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Unit 1, Lesson 1
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Assumptions

Video transcript & code

A few episodes back we compared separate division and modulo operations to using the #divmod method. In that episode, I said: "Only if this code were at the heart of some serious number-crunching logic could this doubled operation possibly matter from a performance standpoint." And I was careful to say that using #divmod was really a choice of style rather than an optimization.

index     = 42
page_size = 10

# Separate operators
page   = index / page_size
offset = index % page_size

# Divmod
page, offset = index.divmod(page_size)

In the comments on that episode, alert viewer Federico Martin did some benchmarking, and discovered another reason not to use #divmod purely for optimization reasons. On MRI, it's actually slower than the separate operators version!

I had to try this for myself. Here we can see a benchmark set up. In one example, there is a division followed by a remainder operation. In the second, there is a single call to #divmod.

require "benchmark/ips"

index     = 42
page_size = 10

Benchmark.ips do |x|
  x.report("operators") do |times|
    1.upto(times) do
      index / page_size
      index % page_size
    end
  end

  x.report("divmod") do |times|
    1.upto(times) do
      index.divmod(page_size)
    end
  end

  x.compare!
end

When we run this benchmark and wait for the results, we can see that the #divmod version is, indeed, a bit slower.

Now, intellectually we know that we shouldn't make assumptions about the relative speed of things without benchmarking them. But this seems really counter-intuitive. After all, in Ruby, all operators are really just message sends. Which means that in the operator version there are two message sends. Whereas in the divmod version, there is just one.

The first thought I had when I saw this result was that I wanted to see what kind of Ruby bytecode instructions were being produced for these two different examples. Fortunately, Ruby 2 includes tools to invoke the compiler directly from inside Ruby, and then dump a disassembled view. Let's go ahead and take a look at how the Ruby VM sees these two different examples.

First, the separate division and modulo.

code = <<EOL
index     = 42
page_size = 10
index / page_size
index % page_size
EOL

puts RubyVM::InstructionSequence.compile(code).disasm

I'm not going to get deep into the nitty-gritty of what all of this means. But it's pretty much the code we'd expect to see. There is a method call for the division operation, followed by a method call for the modulo operation.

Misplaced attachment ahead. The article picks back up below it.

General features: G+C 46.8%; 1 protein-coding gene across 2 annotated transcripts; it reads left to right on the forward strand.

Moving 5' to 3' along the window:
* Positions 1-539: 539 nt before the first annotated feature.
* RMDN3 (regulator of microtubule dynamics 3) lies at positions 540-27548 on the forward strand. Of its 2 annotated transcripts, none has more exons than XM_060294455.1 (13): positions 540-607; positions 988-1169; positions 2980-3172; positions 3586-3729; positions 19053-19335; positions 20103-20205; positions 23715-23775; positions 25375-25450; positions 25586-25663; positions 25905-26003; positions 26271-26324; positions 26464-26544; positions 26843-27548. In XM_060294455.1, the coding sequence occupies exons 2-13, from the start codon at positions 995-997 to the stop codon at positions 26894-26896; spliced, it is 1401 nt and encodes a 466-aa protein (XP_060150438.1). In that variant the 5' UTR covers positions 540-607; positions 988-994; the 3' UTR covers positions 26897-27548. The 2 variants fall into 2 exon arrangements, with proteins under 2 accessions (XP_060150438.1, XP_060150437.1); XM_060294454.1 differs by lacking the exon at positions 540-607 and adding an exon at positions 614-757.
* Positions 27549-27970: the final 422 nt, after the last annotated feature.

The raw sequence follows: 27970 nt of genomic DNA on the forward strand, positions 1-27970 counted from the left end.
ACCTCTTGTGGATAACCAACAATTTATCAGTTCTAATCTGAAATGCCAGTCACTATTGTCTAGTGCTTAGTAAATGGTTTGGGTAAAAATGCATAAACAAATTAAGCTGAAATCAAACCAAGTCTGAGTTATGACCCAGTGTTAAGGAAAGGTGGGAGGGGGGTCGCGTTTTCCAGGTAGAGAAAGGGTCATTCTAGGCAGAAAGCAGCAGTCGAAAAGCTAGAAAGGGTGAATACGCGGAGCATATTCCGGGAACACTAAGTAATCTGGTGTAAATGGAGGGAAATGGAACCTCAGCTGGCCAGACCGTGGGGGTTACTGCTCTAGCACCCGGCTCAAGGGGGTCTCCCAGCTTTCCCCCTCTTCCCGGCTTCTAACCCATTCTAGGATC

Now let's look at the #divmod version.

code = <<EOL
index     = 42
page_size = 10
index.divmod(page_size)
EOL

puts
puts
puts RubyVM::InstructionSequence.compile(code).disasm

We can see right off the bat that this version has fewer instructions. And it contains just a single method call, to #divmod.

It seems our culprit is not to be found in the bytecode. It must be in the implementation of #divmod itself.

In MRI, the #divmod method is defined in numeric.c, a fact I found out with a little grepping. It's a one-liner, and there are no surprises to be found here. It calls the division and modulo operator implementations internally. Then it uses rb_assoc_new to return a new two-element array containing the resulting values.

And that last bit is almost certainly the source of the slowdown we're seeing. The single meaningful difference between separate operators and #divmod is that #divmod always allocates a new two-element array for its return value. This one extra object allocation accounts for the difference in speed.

So what's the moral of this story? It's just another reminder that we should never, ever make assumptions about what code is "faster" without first benchmarking to be sure. Even in cases where it seems transparently obvious which version ought to be faster, our assumptions often turn out to be wrong.

My conclusion is that we should focus first on writing clear code, without making trade-offs based on what we think is faster. Our best bet is still, in the words of Kent Beck, to "Make it work; then make it right; then make it fast".

Happy hacking!

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